Winter 2001 Edition


By John Tiddleson, special reports

At 11:40 eastern time, 10:40 central, yesterday, a small gathering of Panoland expatriates grew into a full-scale mob of immigrant freaks. The mutants were maddened over increasing potato prices and a riot ensued in the Crooked Corners neighborhood that has in the last few months A flying mutant flutters past during the riot yesterday.become known as Mutant Town.

"They're burning their own neighborhood," said Mr. Chief, head of the local constabulary. "But the looting has generally been kept to french fries and hash browns, the kinds of things regular folks can live without for awhile." Mr. Chief and the other member of the town's law enforcement team, Officer Harold, have done about all they can to quell the violence, including using a loudspeaker to politely ask the rioters to stop.

Mutants depend on starchy foods as a staple of their diet, Professor James Jeheezeblat Gramlich explained in a hastily presented press conference. "Without potatoes or a processed variation of that fine tuber, mutants get cranky," he said.

While the survival rate of most genetically mutated Panolandians has risen due to increased public awareness and limited advances in health treatment for those afflicted, many do not expect to live long. It has proven difficult for science to tackle such a wide range of deformities.

Those Panoland natives who managed to escape their radiation-ravaged homeland found little to improve their lives in Crooked Corners outside of the previous availability of inexpensive potatoes. But that has changed.

Asked why a shortage of potatoes exists in this county, when furrowed fields of the fleshy-rooted plant once stretched from one's feet to the horizon, some local politicos were quick to place the blame on the mutants themselves. "They moved here, they took up the space that the farm fields used to fill, they ate all the potatoes, and now they complain," said one anonymous state representative. "Now there's not so much as a Ruffle to be found."

Council members question Mayor's service

By Liza Rowls, beat reporter

Noting that posthumous mayor Leonard Marx, deceased now for 15 years, has not attended one city meeting or even campaigned to hold his own position of authority since he died, two city council members have written a public manifesto calling for his impeachment.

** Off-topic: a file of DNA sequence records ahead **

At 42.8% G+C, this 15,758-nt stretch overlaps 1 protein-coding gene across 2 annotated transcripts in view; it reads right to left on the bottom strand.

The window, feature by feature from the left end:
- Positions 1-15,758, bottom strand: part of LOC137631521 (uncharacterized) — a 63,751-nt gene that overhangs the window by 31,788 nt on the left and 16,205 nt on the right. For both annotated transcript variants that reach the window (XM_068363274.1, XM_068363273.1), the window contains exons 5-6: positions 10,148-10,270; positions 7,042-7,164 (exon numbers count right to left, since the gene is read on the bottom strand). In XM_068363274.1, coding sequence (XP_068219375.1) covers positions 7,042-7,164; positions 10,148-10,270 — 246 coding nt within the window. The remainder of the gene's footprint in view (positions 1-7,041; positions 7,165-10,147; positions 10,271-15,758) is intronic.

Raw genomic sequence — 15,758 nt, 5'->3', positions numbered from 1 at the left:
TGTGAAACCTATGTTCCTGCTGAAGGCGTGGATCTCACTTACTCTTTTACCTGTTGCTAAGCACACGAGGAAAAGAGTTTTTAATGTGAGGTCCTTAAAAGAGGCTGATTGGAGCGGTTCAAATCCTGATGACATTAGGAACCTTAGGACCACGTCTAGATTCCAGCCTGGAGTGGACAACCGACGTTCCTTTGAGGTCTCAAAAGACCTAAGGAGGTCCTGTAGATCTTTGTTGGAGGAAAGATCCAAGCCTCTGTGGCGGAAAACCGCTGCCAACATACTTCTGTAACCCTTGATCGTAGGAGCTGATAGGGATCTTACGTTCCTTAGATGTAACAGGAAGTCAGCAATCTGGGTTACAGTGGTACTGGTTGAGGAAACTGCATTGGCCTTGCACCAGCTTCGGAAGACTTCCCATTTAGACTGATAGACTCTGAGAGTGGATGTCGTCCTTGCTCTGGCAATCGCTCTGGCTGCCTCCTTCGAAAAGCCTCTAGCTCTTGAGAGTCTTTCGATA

"Now more than ever," the manifesto reads, "this town needs strong leadership to help guide us into the future without losing our ties to the past. The ethereal escapee of a corpse can hardly meet this challenge."

The two-page document calls for an immediate vote of no confidence, followed by a quick impeachment trial and a new election to be held early next year. Only living candidates would be placed on the ballot.

"On numerous occasions where major policy decisions were at stake, Leonard Marx has not even bothered to vote by absentee ballot," the manifesto states. "What's worse, the mayor's secretary admits that her boss has never once called in to check his messages."

The increasingly aloof Marx could not be reached for comment; however, soothsayer Fortune Florence claims to have dreamed that the Mayor is fuming in the afterlife.

Because of alarming population increases and the collapse of Crooked Corner's downtown economy, many longtime residents have had a positive reaction to the manifesto and hope to have the infamous miser's ghost dethroned by January.

"We need a return to our past without being dragged down by it," businessman and philatelist Ronald Flint said. "The situation we're mired in now is horrible. Just horrible." He then repeated the word "horrible" a few dozen times.

Reader blames book for bizarre cat-like behavior

By Henrietta Potstocker, incontinence sufferer

Claiming that he was merely mimicking a popular picture book, Sydney Melman of Crooked Corners Heights attempted to explain why he used the town square clock as a scratching post last week.

The book, "A Cat of Some Sort," can be found at the local library. It tells the story of a police officer who decides to be a cat for a day. Melman reportedly checked it out 19 times.

"I just found its story so intense I couldn't help myself," the 33-year-old accountant said, when explaining why he attempted to make fiction into reality. He claimed that his own life was dull and that being a cat for a while made him feel "special."

Caught chasing a mutant dragonfly several blocks down the street, Sydney served one night in jail for a public nuisance charge and in addition paid an undisclosed fine for inappropriate use of the grade-school sandbox.

Play money returned to local child

By Sinclair Growden, beat reporter

A twelve-year-old girl, already troubled by disturbing signs of puberty and heartbreaking information from her doctor that she is lactose intolerant, broke into hysterical happy tears when Officer Harold returned her Monopoly money recently.

It had been stolen by her brother, who is eight and thought he could use the artificial currency to purchase candy at the corner drugstore.

The amused cashier on staff immediately alerted the police and the boy was arrested and thrown in jail for counterfeiting.